Volume 4-Keys to the Kingdom:

Another solid entry but it runs into the “middle problem” of a series when the beginning sets up the plot and atmosphere, and the middle is left with hanging storylines before the last volumes (hopefully) wrap up everything successfully. The beginning of the book was a fun start, with the illustrations drawn to emulate Bill Watterson’s Calvin & Hobbes style, to set up the stage for an animal showdown. Many more keys are found by the Locke siblings, and for the first time, they are not documented in the diary entries but they are obvious as to their power with the awesome battle illustrations drawn by Rodriguez. Lucas/Zack is still manipulating the family, especially Kinsey whom he romances, but Tyler is beginning to put together the clues. The end of this volume concludes with an epic cliff hanger.

Not every series can be perfect- and I do have some issues: I found the Skin Key to be problematic with stereotypical racial overtones, Ellie’s constant misfortune including her son Rufas’s intellectual disability and the implication that he is too stupid for the Head Key to be used on him, and the teenagers poor decisions in regards to what they let their friends and love interests know. I do look forward to how volumes five and six resolve the story and hopefully tie up some of my stated issues.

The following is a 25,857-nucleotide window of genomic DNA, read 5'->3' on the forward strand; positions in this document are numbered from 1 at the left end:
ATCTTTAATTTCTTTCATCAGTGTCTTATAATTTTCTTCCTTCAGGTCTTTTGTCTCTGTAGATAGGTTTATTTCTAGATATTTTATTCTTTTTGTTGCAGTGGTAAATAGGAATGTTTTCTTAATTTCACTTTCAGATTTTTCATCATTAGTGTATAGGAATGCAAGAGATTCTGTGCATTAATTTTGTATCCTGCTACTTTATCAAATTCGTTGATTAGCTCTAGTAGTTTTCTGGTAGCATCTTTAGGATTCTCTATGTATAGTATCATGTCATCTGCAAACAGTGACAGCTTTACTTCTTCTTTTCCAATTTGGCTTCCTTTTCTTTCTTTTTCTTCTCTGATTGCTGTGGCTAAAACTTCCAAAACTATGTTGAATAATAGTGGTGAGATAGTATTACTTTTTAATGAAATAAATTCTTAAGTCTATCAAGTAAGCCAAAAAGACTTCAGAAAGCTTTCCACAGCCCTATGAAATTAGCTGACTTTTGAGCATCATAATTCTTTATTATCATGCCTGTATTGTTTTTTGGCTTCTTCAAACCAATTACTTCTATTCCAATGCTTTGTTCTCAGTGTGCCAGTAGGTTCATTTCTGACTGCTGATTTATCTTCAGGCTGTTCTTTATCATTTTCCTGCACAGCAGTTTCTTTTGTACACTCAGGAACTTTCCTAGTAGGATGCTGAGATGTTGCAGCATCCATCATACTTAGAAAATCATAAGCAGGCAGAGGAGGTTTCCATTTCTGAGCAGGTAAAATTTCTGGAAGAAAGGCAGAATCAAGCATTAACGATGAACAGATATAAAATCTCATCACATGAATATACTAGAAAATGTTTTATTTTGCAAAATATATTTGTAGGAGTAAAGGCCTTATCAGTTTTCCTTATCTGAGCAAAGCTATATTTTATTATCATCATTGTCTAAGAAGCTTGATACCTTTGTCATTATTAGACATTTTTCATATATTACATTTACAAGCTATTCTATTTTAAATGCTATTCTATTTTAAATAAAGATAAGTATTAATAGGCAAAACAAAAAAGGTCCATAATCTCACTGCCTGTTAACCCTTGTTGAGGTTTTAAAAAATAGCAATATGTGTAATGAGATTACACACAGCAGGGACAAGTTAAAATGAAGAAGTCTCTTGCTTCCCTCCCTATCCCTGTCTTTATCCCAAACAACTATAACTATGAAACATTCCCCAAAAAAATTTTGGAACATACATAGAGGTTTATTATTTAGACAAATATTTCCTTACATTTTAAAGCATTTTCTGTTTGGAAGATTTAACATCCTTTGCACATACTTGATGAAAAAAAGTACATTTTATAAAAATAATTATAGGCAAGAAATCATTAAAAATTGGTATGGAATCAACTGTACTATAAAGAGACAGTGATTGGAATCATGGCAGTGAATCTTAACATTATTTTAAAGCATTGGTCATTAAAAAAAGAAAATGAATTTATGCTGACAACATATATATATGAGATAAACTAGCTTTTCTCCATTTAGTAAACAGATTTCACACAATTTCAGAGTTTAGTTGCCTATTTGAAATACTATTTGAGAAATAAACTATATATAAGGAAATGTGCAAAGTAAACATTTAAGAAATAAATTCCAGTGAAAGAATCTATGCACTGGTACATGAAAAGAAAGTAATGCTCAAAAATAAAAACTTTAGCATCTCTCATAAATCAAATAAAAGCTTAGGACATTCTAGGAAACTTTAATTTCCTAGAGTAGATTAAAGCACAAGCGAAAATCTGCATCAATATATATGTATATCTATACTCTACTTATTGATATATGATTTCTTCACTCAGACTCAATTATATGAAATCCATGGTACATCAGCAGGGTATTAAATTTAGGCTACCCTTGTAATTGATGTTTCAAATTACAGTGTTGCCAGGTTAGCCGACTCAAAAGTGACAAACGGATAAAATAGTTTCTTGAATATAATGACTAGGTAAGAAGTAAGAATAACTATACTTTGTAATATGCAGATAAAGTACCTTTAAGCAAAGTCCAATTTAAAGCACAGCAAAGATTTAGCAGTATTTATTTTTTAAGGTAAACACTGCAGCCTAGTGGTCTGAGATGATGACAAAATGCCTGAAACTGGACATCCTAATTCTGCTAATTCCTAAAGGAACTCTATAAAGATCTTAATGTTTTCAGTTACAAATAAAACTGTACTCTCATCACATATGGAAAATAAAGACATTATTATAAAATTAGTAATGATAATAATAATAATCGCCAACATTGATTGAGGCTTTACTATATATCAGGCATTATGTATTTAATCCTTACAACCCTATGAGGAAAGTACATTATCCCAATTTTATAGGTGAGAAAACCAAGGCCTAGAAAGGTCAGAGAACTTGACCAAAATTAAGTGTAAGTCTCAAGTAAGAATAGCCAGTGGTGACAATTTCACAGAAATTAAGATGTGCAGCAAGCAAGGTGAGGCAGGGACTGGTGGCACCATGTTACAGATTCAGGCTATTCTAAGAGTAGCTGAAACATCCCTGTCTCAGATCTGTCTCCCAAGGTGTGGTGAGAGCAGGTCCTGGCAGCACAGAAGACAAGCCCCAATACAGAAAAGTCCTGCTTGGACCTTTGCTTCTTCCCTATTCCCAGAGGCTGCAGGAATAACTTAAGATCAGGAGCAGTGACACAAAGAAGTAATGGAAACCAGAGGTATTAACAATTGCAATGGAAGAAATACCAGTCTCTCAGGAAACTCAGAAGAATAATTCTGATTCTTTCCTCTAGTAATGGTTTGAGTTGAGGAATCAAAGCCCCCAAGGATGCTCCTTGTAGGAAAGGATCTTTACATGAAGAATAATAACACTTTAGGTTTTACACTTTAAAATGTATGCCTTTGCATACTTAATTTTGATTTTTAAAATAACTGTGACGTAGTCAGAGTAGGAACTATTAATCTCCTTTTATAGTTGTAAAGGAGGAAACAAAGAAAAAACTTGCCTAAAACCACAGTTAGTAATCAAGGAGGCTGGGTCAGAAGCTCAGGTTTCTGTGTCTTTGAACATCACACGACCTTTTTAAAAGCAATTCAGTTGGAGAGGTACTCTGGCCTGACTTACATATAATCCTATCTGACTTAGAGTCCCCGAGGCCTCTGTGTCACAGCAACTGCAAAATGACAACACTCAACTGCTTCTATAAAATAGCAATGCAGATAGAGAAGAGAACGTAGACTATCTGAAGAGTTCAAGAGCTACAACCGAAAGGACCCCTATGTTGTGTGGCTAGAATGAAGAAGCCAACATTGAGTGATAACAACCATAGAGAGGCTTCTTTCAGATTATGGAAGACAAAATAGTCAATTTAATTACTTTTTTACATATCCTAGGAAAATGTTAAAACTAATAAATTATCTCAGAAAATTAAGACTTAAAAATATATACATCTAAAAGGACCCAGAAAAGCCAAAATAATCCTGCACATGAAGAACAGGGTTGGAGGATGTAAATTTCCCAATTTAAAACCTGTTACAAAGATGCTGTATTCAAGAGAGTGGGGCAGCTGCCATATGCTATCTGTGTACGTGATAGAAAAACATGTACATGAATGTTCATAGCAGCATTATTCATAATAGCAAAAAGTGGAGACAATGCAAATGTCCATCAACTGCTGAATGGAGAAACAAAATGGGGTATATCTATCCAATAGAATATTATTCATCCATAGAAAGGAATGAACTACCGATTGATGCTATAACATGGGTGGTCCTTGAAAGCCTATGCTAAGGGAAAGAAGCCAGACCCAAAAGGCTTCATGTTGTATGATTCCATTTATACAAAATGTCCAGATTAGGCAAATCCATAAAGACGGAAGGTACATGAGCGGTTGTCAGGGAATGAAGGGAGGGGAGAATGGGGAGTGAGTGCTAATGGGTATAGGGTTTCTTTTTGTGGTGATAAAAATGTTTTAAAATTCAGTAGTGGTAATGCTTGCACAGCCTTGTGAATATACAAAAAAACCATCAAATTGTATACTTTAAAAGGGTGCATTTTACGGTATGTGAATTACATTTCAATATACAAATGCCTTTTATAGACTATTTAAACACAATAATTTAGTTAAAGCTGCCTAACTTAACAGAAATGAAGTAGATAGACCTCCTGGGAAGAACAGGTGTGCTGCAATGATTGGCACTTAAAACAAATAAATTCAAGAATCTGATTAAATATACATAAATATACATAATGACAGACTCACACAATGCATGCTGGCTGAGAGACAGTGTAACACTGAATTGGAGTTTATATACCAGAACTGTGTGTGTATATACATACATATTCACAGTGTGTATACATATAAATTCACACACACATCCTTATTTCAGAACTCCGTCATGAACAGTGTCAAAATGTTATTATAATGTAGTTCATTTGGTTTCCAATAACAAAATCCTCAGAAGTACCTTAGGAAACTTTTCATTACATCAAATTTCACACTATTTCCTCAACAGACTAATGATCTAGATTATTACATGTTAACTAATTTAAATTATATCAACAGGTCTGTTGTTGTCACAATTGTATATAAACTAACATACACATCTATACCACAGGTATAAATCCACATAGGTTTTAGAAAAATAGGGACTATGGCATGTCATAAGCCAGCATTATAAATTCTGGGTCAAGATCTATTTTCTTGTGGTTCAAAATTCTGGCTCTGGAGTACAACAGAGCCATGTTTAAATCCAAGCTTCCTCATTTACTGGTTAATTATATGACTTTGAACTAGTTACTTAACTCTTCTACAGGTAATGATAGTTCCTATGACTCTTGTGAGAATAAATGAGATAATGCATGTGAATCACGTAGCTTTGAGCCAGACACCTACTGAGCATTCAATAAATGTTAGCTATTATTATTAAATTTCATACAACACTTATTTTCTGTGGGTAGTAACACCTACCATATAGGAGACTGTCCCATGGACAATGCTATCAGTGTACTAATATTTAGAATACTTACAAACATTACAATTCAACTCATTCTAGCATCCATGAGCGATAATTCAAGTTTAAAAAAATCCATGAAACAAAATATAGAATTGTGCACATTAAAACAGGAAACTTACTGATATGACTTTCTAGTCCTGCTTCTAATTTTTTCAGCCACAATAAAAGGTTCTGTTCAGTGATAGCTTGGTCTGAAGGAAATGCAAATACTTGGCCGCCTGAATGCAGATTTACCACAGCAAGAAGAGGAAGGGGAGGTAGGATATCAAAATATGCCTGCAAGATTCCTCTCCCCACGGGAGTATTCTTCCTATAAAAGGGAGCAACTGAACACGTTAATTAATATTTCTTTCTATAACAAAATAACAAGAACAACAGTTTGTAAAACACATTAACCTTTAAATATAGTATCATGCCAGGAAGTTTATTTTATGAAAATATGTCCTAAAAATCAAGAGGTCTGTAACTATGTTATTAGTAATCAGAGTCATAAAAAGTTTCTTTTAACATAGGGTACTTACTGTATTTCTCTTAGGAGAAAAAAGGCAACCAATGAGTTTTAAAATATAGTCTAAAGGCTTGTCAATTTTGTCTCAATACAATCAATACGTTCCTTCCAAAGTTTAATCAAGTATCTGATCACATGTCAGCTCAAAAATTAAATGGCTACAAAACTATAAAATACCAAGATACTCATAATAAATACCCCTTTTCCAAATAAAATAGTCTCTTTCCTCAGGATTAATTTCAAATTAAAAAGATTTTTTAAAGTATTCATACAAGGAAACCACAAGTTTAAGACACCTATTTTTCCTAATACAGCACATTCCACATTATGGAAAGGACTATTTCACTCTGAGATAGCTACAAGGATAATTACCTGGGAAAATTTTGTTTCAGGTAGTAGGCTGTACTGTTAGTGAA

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Volume 5-Clockworks:

Backstory awesomeness!!! We finally get an explanation of the keys’ origin during the Revolutionary War era, as hinted by the diary entries of different Locke generations in the back of the previous volumes. The present-day Locke’s discover the Timeshift Key enabling them to witness history. They observe the first Locke family as they endure tragedy from the British while protecting the American rebels. Tyler and Kinsey watch as the 1700’s Locke children witness the evil hiding in the caverns below their home. Later we are privy to what happened in 1988 with Rendell (the father as a teenager) and his friends and how the evil invaded Lucas. It was especially heartbreaking to see how Lucas had truly loved Ellie until he was accidentally taken over, all due to Rendell’s immaturity and bad ideas. This volume had many tragic deaths, all of whom were innocent, due to the evil that got loose from the Black Door. I can not wait to see how this story concludes, and what will happen to Bode, now that the evil is in him. What legacy awaits the Locke’s?

Volume 6- Alpha & Omega: